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Photos taken in Corcrain
These photos are from Corcrain Community Woodland. A naturally beautiful wetland and wild wooded area, set aside to benefit the local community, by planting trees and encouraging wildlife and wildflowers.

One of the Entrances
Corcrain Community Woodland entrance sign. The sign describes the aspirations of the "Woods on your Doorstep" project. As Northern Ireland is the least wooded area in Europe, it was a good idea to plant native trees, including rowan, ash, cherry, ash, aspen, crab apple, alder, hazel and willow. There were also some pockets of existing tree cover.

This beautiful carpet of buttercups, was allowed to form due to the excessively wet weather. Although our climate is naturally very damp, this year was even more so than usual, so the grassland in the housing area could not be mown. This land is not within the woodland boundary, but many young saplings have been planted here also, encouraging wildlife and birds into the area. The old railway embankment can be seen in the distance.

Within the nature reserve wild flowers are thriving. Many species are returning to the area which was at one time an eyesore. No more abandoned vehicles, fridges, barbed wire and dumped household waste. Residents of the area have a focal point to be proud of.

Blue Flowers
Different locations seem to have their own varying ecosystems. These pretty blue flowers add a splash of colour to the myriad shades of green grasses on the disused railway embankment, which once meandered to Dungannon.

This little guy looked exhausted after hauling its home into one of the young trees. The appeal of tender young leaves perhaps, or just trying to escape the relentless onslaught of drizzle. The unusual pattern is unique in the green sea.

New from Old
Nature is always rejuvenating itself. Here we have bright shoots bursting forth into the Spring light from a fallen tree. The old tree has been fallen for many years on one of the existing nature trails, and appeared to have given up all hopes of life. Amazingly the bounty of the natural environment, is succeeding in replenishing itself, despite humankind's seemingly best efforts at destroying everything in its path.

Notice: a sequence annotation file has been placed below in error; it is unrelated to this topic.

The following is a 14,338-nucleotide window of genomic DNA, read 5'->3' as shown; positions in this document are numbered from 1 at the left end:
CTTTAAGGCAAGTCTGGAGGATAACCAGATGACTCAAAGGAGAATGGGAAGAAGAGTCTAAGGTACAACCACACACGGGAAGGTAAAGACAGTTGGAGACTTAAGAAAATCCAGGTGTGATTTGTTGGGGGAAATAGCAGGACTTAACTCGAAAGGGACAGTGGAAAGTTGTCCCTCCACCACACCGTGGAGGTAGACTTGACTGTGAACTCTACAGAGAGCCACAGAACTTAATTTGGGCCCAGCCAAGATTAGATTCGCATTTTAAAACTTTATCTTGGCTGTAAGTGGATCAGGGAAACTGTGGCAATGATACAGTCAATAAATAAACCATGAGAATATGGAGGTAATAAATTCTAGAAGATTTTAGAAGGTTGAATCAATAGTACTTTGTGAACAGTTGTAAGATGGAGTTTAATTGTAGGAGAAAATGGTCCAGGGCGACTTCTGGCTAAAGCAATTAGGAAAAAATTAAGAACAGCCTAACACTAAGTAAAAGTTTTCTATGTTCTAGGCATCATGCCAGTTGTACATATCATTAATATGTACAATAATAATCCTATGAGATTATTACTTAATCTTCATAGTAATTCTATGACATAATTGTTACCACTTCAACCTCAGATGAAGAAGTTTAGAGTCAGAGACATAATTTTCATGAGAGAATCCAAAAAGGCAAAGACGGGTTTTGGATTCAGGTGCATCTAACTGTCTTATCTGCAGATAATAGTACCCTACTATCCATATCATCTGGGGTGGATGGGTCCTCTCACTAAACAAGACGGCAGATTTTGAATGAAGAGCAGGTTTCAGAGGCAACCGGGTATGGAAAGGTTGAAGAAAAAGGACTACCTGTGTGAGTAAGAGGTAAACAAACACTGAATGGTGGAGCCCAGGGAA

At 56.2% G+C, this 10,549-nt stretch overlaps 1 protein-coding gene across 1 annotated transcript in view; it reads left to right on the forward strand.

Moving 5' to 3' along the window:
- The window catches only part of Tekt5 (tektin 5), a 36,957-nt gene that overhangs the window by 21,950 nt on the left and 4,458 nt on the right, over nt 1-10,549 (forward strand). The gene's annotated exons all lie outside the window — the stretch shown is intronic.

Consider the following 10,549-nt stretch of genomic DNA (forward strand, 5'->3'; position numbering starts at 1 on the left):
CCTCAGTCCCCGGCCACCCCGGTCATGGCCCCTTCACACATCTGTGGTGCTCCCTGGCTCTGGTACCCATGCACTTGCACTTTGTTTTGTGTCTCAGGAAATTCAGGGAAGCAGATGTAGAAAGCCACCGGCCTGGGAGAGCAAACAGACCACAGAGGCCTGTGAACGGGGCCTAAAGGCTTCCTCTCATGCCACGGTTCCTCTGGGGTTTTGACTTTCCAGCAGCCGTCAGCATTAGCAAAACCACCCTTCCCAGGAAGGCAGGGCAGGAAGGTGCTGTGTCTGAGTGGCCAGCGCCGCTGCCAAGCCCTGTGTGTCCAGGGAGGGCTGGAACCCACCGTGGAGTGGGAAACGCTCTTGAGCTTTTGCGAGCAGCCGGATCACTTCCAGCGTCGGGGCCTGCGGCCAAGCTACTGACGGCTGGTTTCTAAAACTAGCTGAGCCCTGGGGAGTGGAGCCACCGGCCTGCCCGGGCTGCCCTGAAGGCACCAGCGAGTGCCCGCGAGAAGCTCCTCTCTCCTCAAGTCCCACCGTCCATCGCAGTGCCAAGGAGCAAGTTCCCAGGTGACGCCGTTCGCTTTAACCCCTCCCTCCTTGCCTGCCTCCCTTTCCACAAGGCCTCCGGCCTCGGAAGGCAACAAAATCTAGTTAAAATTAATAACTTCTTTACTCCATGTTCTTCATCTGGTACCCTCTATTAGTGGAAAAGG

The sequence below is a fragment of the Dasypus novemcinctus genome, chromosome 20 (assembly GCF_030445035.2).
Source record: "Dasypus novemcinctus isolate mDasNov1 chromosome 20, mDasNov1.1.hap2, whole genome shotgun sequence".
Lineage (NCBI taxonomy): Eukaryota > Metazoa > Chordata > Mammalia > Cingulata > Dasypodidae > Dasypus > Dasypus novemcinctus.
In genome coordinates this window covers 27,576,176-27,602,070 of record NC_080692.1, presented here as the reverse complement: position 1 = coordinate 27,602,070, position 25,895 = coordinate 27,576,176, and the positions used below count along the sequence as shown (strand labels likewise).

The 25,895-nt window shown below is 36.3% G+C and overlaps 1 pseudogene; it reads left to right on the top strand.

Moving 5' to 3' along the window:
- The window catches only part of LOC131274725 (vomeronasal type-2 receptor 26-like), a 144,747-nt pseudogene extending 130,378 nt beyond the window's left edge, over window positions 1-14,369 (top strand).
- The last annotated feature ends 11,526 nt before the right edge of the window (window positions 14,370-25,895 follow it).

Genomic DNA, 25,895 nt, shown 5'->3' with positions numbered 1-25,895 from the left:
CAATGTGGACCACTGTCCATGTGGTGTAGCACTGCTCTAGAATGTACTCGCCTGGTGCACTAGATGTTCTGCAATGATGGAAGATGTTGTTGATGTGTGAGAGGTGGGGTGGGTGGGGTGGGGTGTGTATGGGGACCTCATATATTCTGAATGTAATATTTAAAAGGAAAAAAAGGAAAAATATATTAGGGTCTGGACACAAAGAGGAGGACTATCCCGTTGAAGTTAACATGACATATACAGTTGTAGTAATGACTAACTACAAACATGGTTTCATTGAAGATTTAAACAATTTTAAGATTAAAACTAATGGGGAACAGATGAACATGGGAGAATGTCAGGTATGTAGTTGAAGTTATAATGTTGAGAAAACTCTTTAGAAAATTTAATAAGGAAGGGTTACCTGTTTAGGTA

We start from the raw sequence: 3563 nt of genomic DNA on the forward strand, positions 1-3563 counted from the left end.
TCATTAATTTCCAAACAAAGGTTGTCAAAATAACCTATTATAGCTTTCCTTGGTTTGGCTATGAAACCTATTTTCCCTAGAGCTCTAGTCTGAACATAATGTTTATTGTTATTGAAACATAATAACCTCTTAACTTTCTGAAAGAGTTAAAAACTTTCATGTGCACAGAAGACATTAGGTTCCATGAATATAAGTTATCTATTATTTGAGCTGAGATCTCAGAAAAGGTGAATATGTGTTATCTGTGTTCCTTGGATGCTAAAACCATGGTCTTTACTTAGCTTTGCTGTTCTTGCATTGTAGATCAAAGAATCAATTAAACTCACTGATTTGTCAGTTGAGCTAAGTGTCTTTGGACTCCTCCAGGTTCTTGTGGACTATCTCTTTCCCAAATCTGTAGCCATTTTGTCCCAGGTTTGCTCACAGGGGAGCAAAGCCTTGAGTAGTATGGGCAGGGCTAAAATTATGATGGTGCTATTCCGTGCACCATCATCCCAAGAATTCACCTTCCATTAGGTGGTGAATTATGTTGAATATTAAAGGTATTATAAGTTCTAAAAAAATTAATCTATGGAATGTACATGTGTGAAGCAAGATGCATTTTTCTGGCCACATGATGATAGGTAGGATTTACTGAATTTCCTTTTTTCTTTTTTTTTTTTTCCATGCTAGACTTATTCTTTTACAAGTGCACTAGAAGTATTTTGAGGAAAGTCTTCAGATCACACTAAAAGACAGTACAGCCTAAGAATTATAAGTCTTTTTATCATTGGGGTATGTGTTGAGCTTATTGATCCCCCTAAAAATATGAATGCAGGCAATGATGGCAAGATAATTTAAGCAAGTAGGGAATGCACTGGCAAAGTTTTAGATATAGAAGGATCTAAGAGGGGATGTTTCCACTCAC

Even the most common of garden weeds should be seen for the miracle that it is. The amazingly resiliant dandelion has transformed from bright yellow and is preparing to reseed itself with dozens of natural wind-borne parachutes. Seems like each one manages to find its way into my back lawn.

Nature has managed to successfully develop many ways to protect itself. This diverse tangle of competing species is not the place for soft hands. Amongst the defensive properties, there are various thorny permutations, stinging nettles, brambles and poison producers. A lone sprig of vetch adds an element of colour

This iridescent little creature finds time to loiter for a picture on a blade of grass, which has worked tirelessly to form a perch, despite being surrounded by a profuse army of fearsome nettles.

Buttercup Meadow
Beyond the horizon a beautiful meadow of buttercups appears. Their tall stems threatening to challenge the farmer's hedge. The reed bunches emanating from the land emphasize the liquidity of the underfoot conditions.

This tiny lone fungus portrays the delicate nature of its existance. Just one footstep from disaster, the minute organism challenges the monopoly of the undergrowth, in its own inimitable way. When I made efforts to identify it, I was told it was the yellow cow-pat toadstool. Wish I hadn't bothered.

Apart from the plethora of green, the bursts of various yellow flowers are the predominant colour of early spring in Corcrain woodland. The beauty is greatly refreshing and awe-inspiring, especially on the occasions when the lazy sun has decided to make a rare appearance.

The late evening brings out many species of moth in the area. This vividly marked Angle Shades moth has settled on the soil, searching for meaning to its existance.